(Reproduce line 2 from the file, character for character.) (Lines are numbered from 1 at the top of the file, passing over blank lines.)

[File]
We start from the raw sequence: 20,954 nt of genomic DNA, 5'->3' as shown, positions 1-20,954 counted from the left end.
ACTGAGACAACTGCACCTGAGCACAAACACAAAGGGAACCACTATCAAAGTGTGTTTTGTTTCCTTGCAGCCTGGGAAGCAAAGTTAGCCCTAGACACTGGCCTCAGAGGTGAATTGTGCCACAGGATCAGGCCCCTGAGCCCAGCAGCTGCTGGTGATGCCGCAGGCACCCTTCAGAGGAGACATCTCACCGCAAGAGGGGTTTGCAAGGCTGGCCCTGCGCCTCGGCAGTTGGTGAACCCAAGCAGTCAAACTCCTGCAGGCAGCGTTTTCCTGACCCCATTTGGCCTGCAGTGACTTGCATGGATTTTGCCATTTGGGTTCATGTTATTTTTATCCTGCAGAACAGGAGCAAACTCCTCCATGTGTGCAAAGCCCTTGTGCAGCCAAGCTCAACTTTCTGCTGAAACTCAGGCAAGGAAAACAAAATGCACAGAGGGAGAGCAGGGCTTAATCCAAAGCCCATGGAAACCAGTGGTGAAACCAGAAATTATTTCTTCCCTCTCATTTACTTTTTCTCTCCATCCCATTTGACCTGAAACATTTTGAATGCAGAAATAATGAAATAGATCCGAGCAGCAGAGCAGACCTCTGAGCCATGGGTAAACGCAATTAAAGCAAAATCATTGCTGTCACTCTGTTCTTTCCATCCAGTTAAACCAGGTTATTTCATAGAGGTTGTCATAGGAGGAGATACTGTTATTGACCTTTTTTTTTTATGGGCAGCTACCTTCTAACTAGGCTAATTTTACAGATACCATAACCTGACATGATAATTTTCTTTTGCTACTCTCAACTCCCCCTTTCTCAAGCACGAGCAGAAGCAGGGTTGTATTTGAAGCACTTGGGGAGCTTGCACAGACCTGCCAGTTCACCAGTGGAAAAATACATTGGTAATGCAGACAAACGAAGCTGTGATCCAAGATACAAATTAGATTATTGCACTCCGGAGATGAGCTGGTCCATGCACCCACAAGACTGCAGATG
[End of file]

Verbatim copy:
ACTGAGACAACTGCACCTGAGCACAAACACAAAGGGAACCACTATCAAAGTGTGTTTTGTTTCCTTGCAGCCTGGGAAGCAAAGTTAGCCCTAGACACTGGCCTCAGAGGTGAATTGTGCCACAGGATCAGGCCCCTGAGCCCAGCAGCTGCTGGTGATGCCGCAGGCACCCTTCAGAGGAGACATCTCACCGCAAGAGGGGTTTGCAAGGCTGGCCCTGCGCCTCGGCAGTTGGTGAACCCAAGCAGTCAAACTCCTGCAGGCAGCGTTTTCCTGACCCCATTTGGCCTGCAGTGACTTGCATGGATTTTGCCATTTGGGTTCATGTTATTTTTATCCTGCAGAACAGGAGCAAACTCCTCCATGTGTGCAAAGCCCTTGTGCAGCCAAGCTCAACTTTCTGCTGAAACTCAGGCAAGGAAAACAAAATGCACAGAGGGAGAGCAGGGCTTAATCCAAAGCCCATGGAAACCAGTGGTGAAACCAGAAATTATTTCTTCCCTCTCATTTACTTTTTCTCTCCATCCCATTTGACCTGAAACATTTTGAATGCAGAAATAATGAAATAGATCCGAGCAGCAGAGCAGACCTCTGAGCCATGGGTAAACGCAATTAAAGCAAAATCATTGCTGTCACTCTGTTCTTTCCATCCAGTTAAACCAGGTTATTTCATAGAGGTTGTCATAGGAGGAGATACTGTTATTGACCTTTTTTTTTTATGGGCAGCTACCTTCTAACTAGGCTAATTTTACAGATACCATAACCTGACATGATAATTTTCTTTTGCTACTCTCAACTCCCCCTTTCTCAAGCACGAGCAGAAGCAGGGTTGTATTTGAAGCACTTGGGGAGCTTGCACAGACCTGCCAGTTCACCAGTGGAAAAATACATTGGTAATGCAGACAAACGAAGCTGTGATCCAAGATACAAATTAGATTATTGCACTCCGGAGATGAGCTGGTCCATGCACCCACAAGACTGCAGATG